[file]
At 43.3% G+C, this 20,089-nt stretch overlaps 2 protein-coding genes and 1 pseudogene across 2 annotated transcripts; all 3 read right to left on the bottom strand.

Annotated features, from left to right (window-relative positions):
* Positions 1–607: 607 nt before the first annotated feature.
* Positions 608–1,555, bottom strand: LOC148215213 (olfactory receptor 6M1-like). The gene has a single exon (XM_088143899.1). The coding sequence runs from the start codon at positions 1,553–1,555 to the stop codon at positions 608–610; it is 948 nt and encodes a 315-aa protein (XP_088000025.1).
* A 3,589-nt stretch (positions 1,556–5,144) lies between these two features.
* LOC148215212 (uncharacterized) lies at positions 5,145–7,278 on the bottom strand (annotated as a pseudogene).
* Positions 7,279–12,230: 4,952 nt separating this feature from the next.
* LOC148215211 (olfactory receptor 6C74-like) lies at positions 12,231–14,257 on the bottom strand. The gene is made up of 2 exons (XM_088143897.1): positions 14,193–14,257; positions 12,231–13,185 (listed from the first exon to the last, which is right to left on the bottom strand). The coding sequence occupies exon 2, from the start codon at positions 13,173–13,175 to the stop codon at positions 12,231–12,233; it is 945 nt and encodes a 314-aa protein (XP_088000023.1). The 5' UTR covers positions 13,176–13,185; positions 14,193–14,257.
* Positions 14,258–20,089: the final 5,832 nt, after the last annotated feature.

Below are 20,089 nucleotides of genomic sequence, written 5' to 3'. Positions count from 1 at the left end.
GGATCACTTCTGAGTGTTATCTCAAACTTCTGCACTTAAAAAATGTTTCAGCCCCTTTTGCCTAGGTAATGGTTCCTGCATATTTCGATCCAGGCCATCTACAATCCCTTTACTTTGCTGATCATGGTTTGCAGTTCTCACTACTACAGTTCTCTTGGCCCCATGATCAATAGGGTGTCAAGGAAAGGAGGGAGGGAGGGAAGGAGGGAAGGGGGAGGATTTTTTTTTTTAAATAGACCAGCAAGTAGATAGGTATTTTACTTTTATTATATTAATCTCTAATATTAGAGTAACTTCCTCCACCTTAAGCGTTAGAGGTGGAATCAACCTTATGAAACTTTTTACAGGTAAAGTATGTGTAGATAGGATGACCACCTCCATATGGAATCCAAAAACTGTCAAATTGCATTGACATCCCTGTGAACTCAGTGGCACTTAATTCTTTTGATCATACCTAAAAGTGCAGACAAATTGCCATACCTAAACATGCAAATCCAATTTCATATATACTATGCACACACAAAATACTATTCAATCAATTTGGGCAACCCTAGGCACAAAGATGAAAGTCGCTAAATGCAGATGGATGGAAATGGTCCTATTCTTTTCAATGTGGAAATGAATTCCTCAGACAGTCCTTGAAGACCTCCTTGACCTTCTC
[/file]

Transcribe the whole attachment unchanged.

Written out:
At 43.3% G+C, this 20,089-nt stretch overlaps 2 protein-coding genes and 1 pseudogene across 2 annotated transcripts; all 3 read right to left on the bottom strand.

Annotated features, from left to right (window-relative positions):
* Positions 1–607: 607 nt before the first annotated feature.
* Positions 608–1,555, bottom strand: LOC148215213 (olfactory receptor 6M1-like). The gene has a single exon (XM_088143899.1). The coding sequence runs from the start codon at positions 1,553–1,555 to the stop codon at positions 608–610; it is 948 nt and encodes a 315-aa protein (XP_088000025.1).
* A 3,589-nt stretch (positions 1,556–5,144) lies between these two features.
* LOC148215212 (uncharacterized) lies at positions 5,145–7,278 on the bottom strand (annotated as a pseudogene).
* Positions 7,279–12,230: 4,952 nt separating this feature from the next.
* LOC148215211 (olfactory receptor 6C74-like) lies at positions 12,231–14,257 on the bottom strand. The gene is made up of 2 exons (XM_088143897.1): positions 14,193–14,257; positions 12,231–13,185 (listed from the first exon to the last, which is right to left on the bottom strand). The coding sequence occupies exon 2, from the start codon at positions 13,173–13,175 to the stop codon at positions 12,231–12,233; it is 945 nt and encodes a 314-aa protein (XP_088000023.1). The 5' UTR covers positions 13,176–13,185; positions 14,193–14,257.
* Positions 14,258–20,089: the final 5,832 nt, after the last annotated feature.

Below are 20,089 nucleotides of genomic sequence, written 5' to 3'. Positions count from 1 at the left end.
GGATCACTTCTGAGTGTTATCTCAAACTTCTGCACTTAAAAAATGTTTCAGCCCCTTTTGCCTAGGTAATGGTTCCTGCATATTTCGATCCAGGCCATCTACAATCCCTTTACTTTGCTGATCATGGTTTGCAGTTCTCACTACTACAGTTCTCTTGGCCCCATGATCAATAGGGTGTCAAGGAAAGGAGGGAGGGAGGGAAGGAGGGAAGGGGGAGGATTTTTTTTTTTAAATAGACCAGCAAGTAGATAGGTATTTTACTTTTATTATATTAATCTCTAATATTAGAGTAACTTCCTCCACCTTAAGCGTTAGAGGTGGAATCAACCTTATGAAACTTTTTACAGGTAAAGTATGTGTAGATAGGATGACCACCTCCATATGGAATCCAAAAACTGTCAAATTGCATTGACATCCCTGTGAACTCAGTGGCACTTAATTCTTTTGATCATACCTAAAAGTGCAGACAAATTGCCATACCTAAACATGCAAATCCAATTTCATATATACTATGCACACACAAAATACTATTCAATCAATTTGGGCAACCCTAGGCACAAAGATGAAAGTCGCTAAATGCAGATGGATGGAAATGGTCCTATTCTTTTCAATGTGGAAATGAATTCCTCAGACAGTCCTTGAAGACCTCCTTGACCTTCTC